Editor’s note: This article was submitted by Brittyn Odland, an Internet marketing associate at Fox Pest Control. Odland graduated from Utah State University with her Bachelor of Science in marketing and a minor in psychology. You can reach her at email@example.com.
GMB account set-up and optimization, website upkeep, content creation, external links through PR, and social media require only some time and effort. Following these five low-cost tips will increase your SEO, bring more visitors to your website, and gain more customers.
ORLANDO, Fla. – The creators of the BioAssured Process and BioAssured Certification have announced a strategic partnership with Orlando-headquartered Massey Services. Massey’s commercial client base includes many of Central Florida’s top hospitality and tourism centered brands, which are now lined up to become BioAssured certified. This client base provides BioAssured with the ability to rapidly scale and deploy their building certification program.
BioAssured was developed by three Orlando entrepreneurs who saw the need for a national “Gold Standard of Clean” across all industries and markets.
Massey Service technicians are trained and certified to apply a two-step electrostatic treatment to all BioAssured buildings. The two-step treatment starts with the application of an EPA registered cleaner and disinfectant, which has demonstrated effectiveness against viruses similar to SARS - CoV2 or human coronavirus. Then a non-leaching durable biostatic finish is applied using nano-technology to bond and protect the surface against microorganisms such as mold, mildew, and bacteria for a minimum of 30 days.
“This unique process provides a significant advantage for our customers by eliminating the cost and disruption with on-going disinfection of surfaces,” said Tony Massey, president of Massey Services.
“All BioAssured buildings will be required to maintain reapplication treatments every 30 days with randomized quality checks and assessments," said Wes Naylor, COO of BioAssured. "Massey’s dedication to excellence made them a clear choice for a partner to offer our proprietary process and our BioAssured Certification.”
“We are delighted to partner with BioAssured on this comprehensive and innovative surface and air decontamination system,” said Tony Massey. “Our goal is to help our customers to open their business with the confidence and assurance that their customers and employees are protected. Our Corporate Headquarters, located in Orlando, Fla., is the first building in the U.S. to earn a BioAssured Certification,” said Massey.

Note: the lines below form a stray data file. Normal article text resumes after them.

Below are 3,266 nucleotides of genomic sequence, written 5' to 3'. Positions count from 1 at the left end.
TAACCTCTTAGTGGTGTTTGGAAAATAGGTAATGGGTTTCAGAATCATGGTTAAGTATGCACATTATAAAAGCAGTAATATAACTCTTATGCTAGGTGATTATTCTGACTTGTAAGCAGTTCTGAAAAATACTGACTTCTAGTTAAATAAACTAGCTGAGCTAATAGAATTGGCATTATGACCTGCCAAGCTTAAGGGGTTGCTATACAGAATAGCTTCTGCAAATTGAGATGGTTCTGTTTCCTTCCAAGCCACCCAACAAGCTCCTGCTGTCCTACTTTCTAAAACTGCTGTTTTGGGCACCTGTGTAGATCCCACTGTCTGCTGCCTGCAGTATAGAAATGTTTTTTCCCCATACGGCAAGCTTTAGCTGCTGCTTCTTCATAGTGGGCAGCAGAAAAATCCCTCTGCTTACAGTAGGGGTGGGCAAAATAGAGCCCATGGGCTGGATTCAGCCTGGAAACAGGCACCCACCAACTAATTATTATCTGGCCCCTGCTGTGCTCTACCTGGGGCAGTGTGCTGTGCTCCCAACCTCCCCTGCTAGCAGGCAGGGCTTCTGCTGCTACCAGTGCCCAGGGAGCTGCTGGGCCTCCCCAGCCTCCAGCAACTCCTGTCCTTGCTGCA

The BioAssured multi-layered process was developed in collaboration with Orlando-based Healthe, the creators of the patented line of Cleanse® Far-UVC products. The process includes scientific assessment of each location with a suite of recommendations that include a 2-step cleaning and disinfection process in combination with the deployment of Far-UVC technology. Far-UVC is the safest way to continuously decrease contamination and sanitize surfaces and air.
BioAssured clients receive expert recommendations for the selection of Healthe Far-UVC products like the Cleanse® Downlight, which is proven to inactivate harmful pathogens with 222-nanometer ultraviolet light that that is safe for people, and the Cleanse® Troffer, which combines HEPA-Carbon activated filtration with UV sanitization.
Basio, R.G., Prudencio, M.J. and Chanco, I.E. (1970) Notes on the aerial transportation of mosquitoes and other insects at the Manila International Airport. Philippine Entomologist, 1 (5), 407–408.
Cooper, R., Wang, C. and Narinderpal, S. (2014). Accuracy of trained canines for detecting bed bugs (Hemiptera: Cimicidae). Journal of Economic Entomology, 107 (6), 2171–2181.
Ellis, R.A. (1996) Aircraft Disinsection: A Guide for Military & Civilian Air Carriers, http://citeseerx.ist.psu.edu/ viewdoc/download?doi=10.1.1.215.4945&rep=rep1&type=pdf (accessed 28 July 2016).